NEWARK – With an out-of-state renewable energy company looking to cut its teeth in Brighton, Ferdinand and Newark first by installing four meteorological or MET towers that are nearly 200 feet tall to collect data, and possibly later, to seek permission for a 35-turbine wind farm, residents here are on edge. They invited experts to help educate them.
Wednesday, two engineers and the vice president of external affairs from the Vermont Electric Power Company, Inc. (VELCO) in Rutland, were the guests of the town’s planning commission, at a gathering at the Newark Street School attended by about 40 townspeople.
Planning Commission Chairman Kim Fried introduced the trio from VELCO by saying, “For most of us, we hear about VELCO and we hear references to the grid, and it’s a puzzle. … We’re fortunate as a small town to have these folks interested in giving us a lesson.”
Kerrick Johnson, vice president for external affairs at VELCO, and transmission engineers Hantz PrÃ©sumÃ© and Paul Renaud, explained how private companies, such as Eolian Renwable Energy, LLC, with Nordex USA, Inc., can connect to the grid.
Johnson began, saying the men were there “to try to explain our piece of that overall grid puzzle – what we’re responsible for, what we’re not responsible for.” Johnson said there are still “many things yet to be answered.”
People in Newark learned from Johnson that the project proposed for the MET towers – now under review by the Vermont Public Service Board – is also before ISO-New England, the regional transmission organization, where a study committee has been named, and will soon begin its work.
Newark selectman Mike Channon said that was the first he and town officials in Newark had heard of the ISO study, and Johnson said it is one more step a would-be energy developer must go through in the complex, sometimes years-long process for a power generation facility. Johnson stressed that there is much analysis still to be done, and promised to share what VELCO does know about Eolian/Nordex’s quest for the towers and their plans beyond that.
VELCO was formed in 1956 and is the first transmission-only company formed in the nation and is still one of only three such power transmission organizations. It was formed by the state’s smaller utilities to have a stronger collective voice.
Johnson said VELCO has no opinion in the wind farm debate. “We’re agnostic with regards to the form of the power, whether it’s nuclear, biomass, wind or whether it’s natural gas, we don’t care, and we have federal regulations that dictate we don’t care. Our job is system reliability – first and foremost. We don’t care how you generate your electrons.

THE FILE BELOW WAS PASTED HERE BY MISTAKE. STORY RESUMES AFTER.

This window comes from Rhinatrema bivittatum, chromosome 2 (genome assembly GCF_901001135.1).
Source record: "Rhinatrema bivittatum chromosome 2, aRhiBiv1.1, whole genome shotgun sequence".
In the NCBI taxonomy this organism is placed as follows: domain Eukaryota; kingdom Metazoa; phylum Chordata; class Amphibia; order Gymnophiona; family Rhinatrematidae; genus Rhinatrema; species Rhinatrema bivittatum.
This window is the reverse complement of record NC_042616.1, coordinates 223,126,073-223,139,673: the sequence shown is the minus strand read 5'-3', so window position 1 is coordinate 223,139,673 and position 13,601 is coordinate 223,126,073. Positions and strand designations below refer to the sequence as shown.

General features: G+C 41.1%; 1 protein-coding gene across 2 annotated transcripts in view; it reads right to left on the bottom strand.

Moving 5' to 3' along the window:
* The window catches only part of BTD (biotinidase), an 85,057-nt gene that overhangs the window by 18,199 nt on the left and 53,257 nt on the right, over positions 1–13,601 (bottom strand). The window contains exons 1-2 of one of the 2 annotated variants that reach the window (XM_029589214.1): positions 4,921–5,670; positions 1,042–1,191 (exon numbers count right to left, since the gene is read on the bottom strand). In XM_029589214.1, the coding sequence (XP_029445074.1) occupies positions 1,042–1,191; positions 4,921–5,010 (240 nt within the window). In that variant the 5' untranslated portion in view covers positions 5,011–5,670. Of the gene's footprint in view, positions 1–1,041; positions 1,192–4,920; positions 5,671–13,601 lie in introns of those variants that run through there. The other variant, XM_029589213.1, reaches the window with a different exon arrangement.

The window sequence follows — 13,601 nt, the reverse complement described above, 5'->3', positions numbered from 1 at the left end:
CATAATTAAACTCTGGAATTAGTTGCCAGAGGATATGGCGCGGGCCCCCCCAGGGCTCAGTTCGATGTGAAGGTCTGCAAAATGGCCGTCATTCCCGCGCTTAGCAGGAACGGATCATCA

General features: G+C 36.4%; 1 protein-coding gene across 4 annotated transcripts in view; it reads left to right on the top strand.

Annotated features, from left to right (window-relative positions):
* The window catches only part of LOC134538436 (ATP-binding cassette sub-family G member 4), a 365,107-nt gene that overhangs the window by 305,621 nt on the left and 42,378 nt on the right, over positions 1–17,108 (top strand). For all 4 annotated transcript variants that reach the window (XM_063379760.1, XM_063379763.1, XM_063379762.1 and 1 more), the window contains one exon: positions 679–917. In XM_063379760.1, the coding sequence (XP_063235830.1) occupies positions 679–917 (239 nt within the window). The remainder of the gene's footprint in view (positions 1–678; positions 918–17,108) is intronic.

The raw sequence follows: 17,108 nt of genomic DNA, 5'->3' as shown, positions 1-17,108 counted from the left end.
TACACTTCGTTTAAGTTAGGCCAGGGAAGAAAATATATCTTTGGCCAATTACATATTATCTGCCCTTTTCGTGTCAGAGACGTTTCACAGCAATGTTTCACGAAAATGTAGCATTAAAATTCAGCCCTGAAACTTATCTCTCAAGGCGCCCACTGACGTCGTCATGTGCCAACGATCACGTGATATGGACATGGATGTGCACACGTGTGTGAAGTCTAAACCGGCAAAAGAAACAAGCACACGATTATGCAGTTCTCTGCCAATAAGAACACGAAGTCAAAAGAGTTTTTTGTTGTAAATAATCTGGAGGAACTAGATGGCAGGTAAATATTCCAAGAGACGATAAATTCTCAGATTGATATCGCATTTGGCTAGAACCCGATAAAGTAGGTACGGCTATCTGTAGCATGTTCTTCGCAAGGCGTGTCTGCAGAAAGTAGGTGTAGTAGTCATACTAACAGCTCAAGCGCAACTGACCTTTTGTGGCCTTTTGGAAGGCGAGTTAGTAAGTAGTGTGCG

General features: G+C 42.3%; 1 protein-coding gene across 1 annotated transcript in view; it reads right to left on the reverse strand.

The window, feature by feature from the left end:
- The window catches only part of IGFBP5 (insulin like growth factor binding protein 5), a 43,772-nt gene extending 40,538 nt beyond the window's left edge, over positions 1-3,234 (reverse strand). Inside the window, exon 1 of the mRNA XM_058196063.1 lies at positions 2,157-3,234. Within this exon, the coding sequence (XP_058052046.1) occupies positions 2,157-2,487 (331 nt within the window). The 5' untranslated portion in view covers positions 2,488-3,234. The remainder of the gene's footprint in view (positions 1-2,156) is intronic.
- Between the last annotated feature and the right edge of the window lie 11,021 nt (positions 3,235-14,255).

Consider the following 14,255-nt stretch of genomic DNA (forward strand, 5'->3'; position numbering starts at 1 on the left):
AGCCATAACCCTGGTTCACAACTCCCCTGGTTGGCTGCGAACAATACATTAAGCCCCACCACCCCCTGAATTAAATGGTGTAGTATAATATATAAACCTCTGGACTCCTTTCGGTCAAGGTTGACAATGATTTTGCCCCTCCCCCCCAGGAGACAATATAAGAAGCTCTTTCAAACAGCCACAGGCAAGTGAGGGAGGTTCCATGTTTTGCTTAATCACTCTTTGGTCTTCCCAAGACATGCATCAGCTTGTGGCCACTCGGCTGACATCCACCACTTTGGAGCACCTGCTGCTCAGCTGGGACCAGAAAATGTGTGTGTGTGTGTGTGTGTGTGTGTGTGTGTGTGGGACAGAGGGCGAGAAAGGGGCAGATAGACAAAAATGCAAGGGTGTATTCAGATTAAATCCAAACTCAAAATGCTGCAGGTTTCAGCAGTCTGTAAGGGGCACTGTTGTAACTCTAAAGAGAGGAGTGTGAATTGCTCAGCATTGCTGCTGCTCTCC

Renaud said that in the Vermont Long Range Transmission Plan produced by VELCO, “the northern part of the state has reached its capacity,” so if new generators are built, new transmission will also have to be built. The cost of building more transmission would be borne by the developer, he and the other two VELCO representatives said.
“It’s not a reliability project, it’s not funded by ratepayers,” said Johnson. “It’s on their nickel at that point.”
Mark Whitworth, a member of the town’s planning commission, asked, “Can a Seneca Mountain Wind say they’re doing reliability upgrades and that this transmission would be required to enhance reliability?” He was told the answer would be no, they could not.
A few questions were asked about there being enough power – more than enough here in the NEK.
“It’s a really difficult question,” said Johnson. “We have reserves – we have the potential for Vermont Yankee to shut down…there is a lot of pressure on these dirty thermal plants in Mass and Connecticut to shut down,” said Johnson, such as coal plants, and there are “a lot of new regulations coming in around renewable portfolio standards.”
There were grumblings from the audience about the Northeast Kingdom being asked to house more wind farms than anywhere else. “We’re not windier than Chittenden County,” said Noreen Hession, co-founder of Newark Neighbors United, a group that is mounting a fight to keep the wind farm out of Newark. “We’re not.”
The VELCO team showed that in the northern portion and southern portion of the state, adding generation would be only ‘generally beneficial,’ the most lukewarm of the four possibilities for where power generation is most needed: with a few red hot spots identified in Chittenden County and in Rutland, where it would be most beneficial.
Johnson said that for 30 years, not enough was done to meet reliability standards, and now there is work to build in more reliability, a federal mandate to transmission companies like VELCO. He said if it were on VELCO’s shoulders to plan new generation, new lines and new poles across Vermont, “I don’t know if you’d like our answer, either, frankly.”
Tonight, two more officials are scheduled to come to the same venue at 7 p.m. to address members of Newark Neighbors United. John Beling, director of public advocacy and consumer affairs of the Vermont Department of Public Service and Anne Margolis, renewable energy development manager with the Vermont Department of Public Service, will speak.
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